But for us, at the time, uninterrupted sleep wasn’t so important. Breastfeeding was important, and it’s really hard to do that for any length of time without some co-sleeping. Just being close to the kids was important—our third child was born disabled and died in infancy, and, well, for us there was nothing better than falling asleep with a cheek on our child’s head (D. H. Lawrence had it right when he wrote, “Sleep is most perfect when it is shared with a beloved”.) For us, holding everybody closer was part of moving forward.

We were also lazy. It was just easier to get up and climb in bed with someone, or bring them into our bed, than work at getting them to go back to sleep by themselves. We knew they would eventually, and they did. We were fine with “eventually” being kindergarten and not infancy. That’s it, in a nutshell: We were fine. We were getting enough sleep overall, we weren’t persistently grouchy (I won’t deny that we had some grouchy days after bad nights), it worked for our needs and our life.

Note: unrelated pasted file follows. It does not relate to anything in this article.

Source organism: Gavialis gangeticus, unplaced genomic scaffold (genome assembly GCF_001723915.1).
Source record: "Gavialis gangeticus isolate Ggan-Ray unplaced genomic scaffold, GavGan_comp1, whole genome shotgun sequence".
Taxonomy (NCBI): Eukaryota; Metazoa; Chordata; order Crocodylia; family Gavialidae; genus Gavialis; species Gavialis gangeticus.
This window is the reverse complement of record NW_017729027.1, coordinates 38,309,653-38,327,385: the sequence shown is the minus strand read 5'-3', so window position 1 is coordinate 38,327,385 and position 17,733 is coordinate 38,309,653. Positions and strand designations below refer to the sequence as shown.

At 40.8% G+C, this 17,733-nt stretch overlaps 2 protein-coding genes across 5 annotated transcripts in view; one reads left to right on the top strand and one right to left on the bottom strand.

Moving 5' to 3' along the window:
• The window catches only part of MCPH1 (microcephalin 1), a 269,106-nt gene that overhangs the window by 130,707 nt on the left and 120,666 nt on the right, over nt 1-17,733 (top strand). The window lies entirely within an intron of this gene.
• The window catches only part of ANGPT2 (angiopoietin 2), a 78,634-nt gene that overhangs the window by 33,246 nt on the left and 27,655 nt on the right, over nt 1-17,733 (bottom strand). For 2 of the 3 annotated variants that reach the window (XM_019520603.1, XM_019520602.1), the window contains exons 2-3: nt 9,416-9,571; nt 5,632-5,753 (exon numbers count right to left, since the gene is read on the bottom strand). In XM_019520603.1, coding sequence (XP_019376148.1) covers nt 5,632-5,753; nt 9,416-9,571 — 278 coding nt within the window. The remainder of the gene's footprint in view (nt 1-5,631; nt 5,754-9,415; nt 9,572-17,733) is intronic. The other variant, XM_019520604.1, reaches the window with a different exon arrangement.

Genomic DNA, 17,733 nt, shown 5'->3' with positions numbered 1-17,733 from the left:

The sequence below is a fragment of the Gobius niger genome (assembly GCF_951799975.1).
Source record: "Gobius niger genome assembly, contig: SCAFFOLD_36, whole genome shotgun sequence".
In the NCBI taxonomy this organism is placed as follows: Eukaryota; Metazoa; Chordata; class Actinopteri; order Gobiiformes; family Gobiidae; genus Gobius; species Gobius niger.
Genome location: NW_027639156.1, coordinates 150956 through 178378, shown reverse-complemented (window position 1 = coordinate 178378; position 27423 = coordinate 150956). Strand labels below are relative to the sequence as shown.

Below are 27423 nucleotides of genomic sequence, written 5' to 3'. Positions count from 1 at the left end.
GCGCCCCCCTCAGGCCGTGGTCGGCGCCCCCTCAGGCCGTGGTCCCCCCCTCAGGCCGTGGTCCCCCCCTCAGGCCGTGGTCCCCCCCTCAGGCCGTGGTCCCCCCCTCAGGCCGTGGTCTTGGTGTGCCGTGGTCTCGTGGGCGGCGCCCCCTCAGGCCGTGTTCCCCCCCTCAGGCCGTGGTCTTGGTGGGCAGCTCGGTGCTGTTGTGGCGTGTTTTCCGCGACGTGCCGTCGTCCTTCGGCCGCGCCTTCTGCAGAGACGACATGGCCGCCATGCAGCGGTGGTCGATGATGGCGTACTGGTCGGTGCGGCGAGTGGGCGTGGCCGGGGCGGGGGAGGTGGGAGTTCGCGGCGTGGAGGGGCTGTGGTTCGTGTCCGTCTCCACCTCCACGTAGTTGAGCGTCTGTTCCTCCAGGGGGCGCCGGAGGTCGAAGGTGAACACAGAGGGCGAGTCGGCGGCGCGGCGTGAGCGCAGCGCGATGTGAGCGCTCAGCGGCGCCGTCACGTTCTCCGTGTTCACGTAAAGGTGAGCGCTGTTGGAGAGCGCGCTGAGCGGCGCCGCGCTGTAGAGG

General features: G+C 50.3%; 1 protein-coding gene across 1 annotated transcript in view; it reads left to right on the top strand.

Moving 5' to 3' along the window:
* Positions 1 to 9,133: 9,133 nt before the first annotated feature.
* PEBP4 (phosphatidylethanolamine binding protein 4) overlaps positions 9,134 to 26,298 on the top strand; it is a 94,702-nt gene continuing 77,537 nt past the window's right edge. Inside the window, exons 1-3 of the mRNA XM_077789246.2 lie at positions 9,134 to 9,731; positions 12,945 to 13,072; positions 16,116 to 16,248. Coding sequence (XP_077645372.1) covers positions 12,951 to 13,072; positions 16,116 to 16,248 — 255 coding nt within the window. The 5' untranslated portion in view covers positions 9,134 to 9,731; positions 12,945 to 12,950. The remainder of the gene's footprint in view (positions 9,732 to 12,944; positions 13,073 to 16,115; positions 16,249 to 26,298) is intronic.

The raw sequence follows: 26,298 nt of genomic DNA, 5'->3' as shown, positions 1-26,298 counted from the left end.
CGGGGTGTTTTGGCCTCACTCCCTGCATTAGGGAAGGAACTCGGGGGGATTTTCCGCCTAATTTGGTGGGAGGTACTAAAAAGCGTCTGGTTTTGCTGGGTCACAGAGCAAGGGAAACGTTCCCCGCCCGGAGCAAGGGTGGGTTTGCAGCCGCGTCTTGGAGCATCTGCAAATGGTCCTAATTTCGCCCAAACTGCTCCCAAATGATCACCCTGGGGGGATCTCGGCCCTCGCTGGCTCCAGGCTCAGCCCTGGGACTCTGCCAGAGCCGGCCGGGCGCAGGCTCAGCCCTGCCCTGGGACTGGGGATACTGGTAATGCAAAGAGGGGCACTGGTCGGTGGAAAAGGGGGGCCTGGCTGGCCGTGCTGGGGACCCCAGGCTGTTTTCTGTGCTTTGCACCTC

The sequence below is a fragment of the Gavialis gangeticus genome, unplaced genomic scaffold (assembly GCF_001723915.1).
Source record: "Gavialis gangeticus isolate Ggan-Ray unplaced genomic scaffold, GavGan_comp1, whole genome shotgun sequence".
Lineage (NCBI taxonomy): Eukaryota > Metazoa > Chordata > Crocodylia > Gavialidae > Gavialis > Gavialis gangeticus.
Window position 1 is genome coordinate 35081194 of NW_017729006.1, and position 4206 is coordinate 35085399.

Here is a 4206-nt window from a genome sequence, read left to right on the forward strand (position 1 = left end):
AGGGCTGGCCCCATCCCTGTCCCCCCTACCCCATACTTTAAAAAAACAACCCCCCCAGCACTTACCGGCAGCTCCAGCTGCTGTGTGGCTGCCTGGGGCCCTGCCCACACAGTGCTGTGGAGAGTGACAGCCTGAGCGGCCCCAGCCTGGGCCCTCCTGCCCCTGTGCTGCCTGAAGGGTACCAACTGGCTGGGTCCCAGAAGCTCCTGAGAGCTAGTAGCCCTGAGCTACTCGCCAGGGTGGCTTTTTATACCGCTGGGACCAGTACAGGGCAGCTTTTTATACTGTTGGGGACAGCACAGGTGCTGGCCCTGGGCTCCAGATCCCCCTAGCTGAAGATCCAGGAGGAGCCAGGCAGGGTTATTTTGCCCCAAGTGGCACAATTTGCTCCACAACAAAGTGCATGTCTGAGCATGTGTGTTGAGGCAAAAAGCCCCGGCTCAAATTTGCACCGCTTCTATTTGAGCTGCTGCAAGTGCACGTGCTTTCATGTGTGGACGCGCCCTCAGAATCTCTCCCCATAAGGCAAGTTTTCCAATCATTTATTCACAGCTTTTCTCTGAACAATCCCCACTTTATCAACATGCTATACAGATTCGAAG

Personally, I think that as a culture we are a bit too hung up on getting our kids scheduled and independent practically from the time they are born. But I’m not out to convince anyone of that as a pediatrician. When I talk to parents about their kids and sleep, aside from finding out if what they are doing is safe and healthy, what I most want to know is whether what they are doing works for them. If it does, we move on to the next topic. If it doesn’t, I’ll work with them to find a solution. That solution might be getting their kids to sleep independently and through the night—but it might be something else.